When we were kids, my friends and I would play lots of games like tag, hide and seek and kick-the-can. Sometimes we would set up complicated rules with teams and a designated "no-man's land" which was to prevent us from sneaking behind the other team's goal. Usually the objective was to make it to home base or "safety" before getting tagged or found or pelted by snowballs.
There are two gangs in our sister church community. MS (Mara Salvatrucha) plays tag on the walls with big blue spray-painted letters, claiming the pathways near the school and the soccer field as its territory. M-18 is less obvious with the paint, but more obvious with their presence, owning the paths with such intimidation that community leaders have not been able to maintain the pathways and waste water and erosion have converted the concrete stairways into slippery, sludgy, smelly hazards. Families who live in the MS section can't walk over to the 18 section. Kids who live in the 18 section have body-guard moms who walk them to and from school each day, across the border. There have been murders in both halves of the community, although the 18 side has suffered more with "hits" being carried out on young people who have lived in the neighborhood since they were toddlers.
The church sits in the middle, on the border between the gang territories. When soldiers station themselves in the community, they gather around the church, and an observer might describe the church's hilltop location as "no-man's land" - a place without spray-painted tags and guarded by occasional sentinels with big automatic guns. Despite appearances, it doesn't take too long to figure out that this church is not a "no-man's land" kind of church. This church is a busy church. This church is an every-day-of-the-week church. This church does not say, "gang members, stay away!" This church does not do ministry with one group or another. This church says, "We are the home base. We are the safety."
The people know the story of how the pastor led the 1996 pilgrimage of 150 displaced families to these little plots of land, and how together they claimed the top of the hill with a simple iron cross. They built a simple structure of bamboo and corrugated tin, like their homes, which served as the first school, the first clinic, the first community center, the first place to welcome strangers from the North. Division in the community came with the people: religion, politics, war wounds, and eventually the gangs. The people know the story of how the community worked together despite differences to advocate for a school, electricity, a community center, water.
Eventually the time came to build a new church building, and the people know the story of how the pastor and church leaders first built up the community by establishing Bible study groups in different sectors, training youth leaders to lead youth group meetings in neighborhood sectors, allowing people to gather for study and fellowship and support without the need to walk across gang boundaries. The people know the story of how the pastor and Bible study leaders invited MS gang members to help build the church on some days, and 18 members on other days.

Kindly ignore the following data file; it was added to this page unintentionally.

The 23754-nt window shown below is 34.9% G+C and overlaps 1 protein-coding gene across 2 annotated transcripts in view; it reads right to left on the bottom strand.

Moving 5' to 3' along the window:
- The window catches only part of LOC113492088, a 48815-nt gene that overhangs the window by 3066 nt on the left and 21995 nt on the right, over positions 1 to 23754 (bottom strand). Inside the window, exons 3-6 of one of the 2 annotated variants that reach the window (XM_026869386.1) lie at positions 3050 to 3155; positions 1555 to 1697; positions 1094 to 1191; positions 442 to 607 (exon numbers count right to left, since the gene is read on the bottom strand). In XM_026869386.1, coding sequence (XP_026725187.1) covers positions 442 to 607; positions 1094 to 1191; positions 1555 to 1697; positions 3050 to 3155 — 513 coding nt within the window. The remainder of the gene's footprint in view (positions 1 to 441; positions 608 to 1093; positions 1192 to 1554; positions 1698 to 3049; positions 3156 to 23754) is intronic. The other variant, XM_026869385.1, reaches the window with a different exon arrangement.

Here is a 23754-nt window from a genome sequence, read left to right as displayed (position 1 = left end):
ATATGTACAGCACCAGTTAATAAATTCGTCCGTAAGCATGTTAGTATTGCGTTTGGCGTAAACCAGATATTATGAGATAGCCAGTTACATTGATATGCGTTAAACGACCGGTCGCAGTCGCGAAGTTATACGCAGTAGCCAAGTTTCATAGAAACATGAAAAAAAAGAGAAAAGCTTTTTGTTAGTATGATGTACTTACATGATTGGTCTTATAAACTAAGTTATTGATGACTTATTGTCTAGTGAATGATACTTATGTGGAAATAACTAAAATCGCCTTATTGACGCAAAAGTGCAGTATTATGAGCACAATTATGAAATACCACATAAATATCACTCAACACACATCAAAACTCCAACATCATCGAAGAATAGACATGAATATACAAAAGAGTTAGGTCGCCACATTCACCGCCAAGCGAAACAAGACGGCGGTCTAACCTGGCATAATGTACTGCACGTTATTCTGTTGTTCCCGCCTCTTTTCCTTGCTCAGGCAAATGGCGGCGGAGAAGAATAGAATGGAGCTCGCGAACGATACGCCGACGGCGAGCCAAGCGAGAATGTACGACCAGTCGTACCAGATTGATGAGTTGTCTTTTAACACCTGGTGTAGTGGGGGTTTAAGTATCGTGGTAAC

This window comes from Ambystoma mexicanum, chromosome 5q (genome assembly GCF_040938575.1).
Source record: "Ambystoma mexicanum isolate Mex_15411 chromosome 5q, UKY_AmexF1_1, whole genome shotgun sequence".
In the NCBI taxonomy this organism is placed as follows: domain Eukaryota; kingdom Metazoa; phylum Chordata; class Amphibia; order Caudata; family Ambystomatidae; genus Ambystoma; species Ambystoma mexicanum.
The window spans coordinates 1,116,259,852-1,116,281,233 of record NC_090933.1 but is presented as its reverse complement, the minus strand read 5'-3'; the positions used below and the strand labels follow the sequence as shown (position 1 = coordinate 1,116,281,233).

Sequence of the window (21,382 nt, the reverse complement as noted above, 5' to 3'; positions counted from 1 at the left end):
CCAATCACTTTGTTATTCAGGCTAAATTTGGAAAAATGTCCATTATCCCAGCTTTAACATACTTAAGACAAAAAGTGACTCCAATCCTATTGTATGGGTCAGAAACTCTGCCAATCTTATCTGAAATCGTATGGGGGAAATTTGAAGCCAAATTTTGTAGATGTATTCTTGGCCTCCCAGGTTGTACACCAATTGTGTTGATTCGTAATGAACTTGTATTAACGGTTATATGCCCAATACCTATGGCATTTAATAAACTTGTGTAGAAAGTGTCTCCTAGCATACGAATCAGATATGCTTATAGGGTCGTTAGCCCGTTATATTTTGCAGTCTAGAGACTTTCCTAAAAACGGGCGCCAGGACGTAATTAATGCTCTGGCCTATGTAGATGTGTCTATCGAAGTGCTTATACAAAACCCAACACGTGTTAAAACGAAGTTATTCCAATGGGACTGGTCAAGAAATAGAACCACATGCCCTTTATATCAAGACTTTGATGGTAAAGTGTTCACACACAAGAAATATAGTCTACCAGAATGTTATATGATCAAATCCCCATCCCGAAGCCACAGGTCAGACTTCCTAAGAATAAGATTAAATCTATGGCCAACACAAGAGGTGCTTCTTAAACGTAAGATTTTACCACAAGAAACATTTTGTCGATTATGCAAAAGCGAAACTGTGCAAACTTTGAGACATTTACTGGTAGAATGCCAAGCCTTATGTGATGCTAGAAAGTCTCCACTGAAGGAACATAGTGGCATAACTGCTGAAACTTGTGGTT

When the church building was finished and people began to come for worship, for Sunday School, for Women's Group, for Men's Group, and for Youth meetings, the people came from this side and that side of the neighborhood. The pastor sometimes received threats. He couldn't safely walk to do house visits, but he invited the people to come to the church. He received phone calls seeking extortion money. "You know me," he responded, "You were with me in Sunday School. We played soccer. You know I have no money. The only thing you can extort from me is love."
On a Sunday morning in November, a gang member stood at the podium to read the scripture lesson from a paper on which he had written the words in large letters. Beside him stood a non-gang member, standing in solidarity with his friend and giving him courage to read because his friend suffers with terrible eye problems. Other gang members sat in white plastic chairs and listened.
On a Sunday noon in November, we sat at a table made from a large piece of wood placed across saw horses. This table stands up to its history as the original altar, the Sunday School table, the medical exam table and often our dinner table. We ate lunch. We talked with the community President about the deterioration in the M-18 streets and the need to restore the area. The pastor said he received a message that someone in the M-18 area wanted to talk with him. He said he didn't believe it was a malicious request and asked us to accompany him.
On a Sunday afternoon in November, we were walking down the path and a woman invited us to her home. She went down the way and gathered up three teen boys. We met with the boys in her back yard. One of their friends had told the mom that one of them had wanted to talk with the pastor. Maybe these boys were at risk of joining the gang. Maybe these boys were dabbling in gang activities. Maybe one or more of these boys were already in.
The boys were shy. The pastor asked the mom to explain how we had ended up in her back yard together. "My son is almost the age of these boys. I am worried for him, as I am worried for every boy on my street. These are my neighbors. God put it on my heart to be an intermediary, to open my home as a place where they could come and you could come."
The pastor spoke gently with the boys. "What are your dreams for the future?" It was quiet for a long time. "I want to grow up, to have work, to get married, to care for my family."
Maybe they had come to the church long ago, when they were little. One said, "I remember that it was my job to move a big table into the church - a big table that we used for Sunday School."
"We still need you to come and move the table. Come to the church whenever you want to talk or need a friend. It's your home base. It's your safety."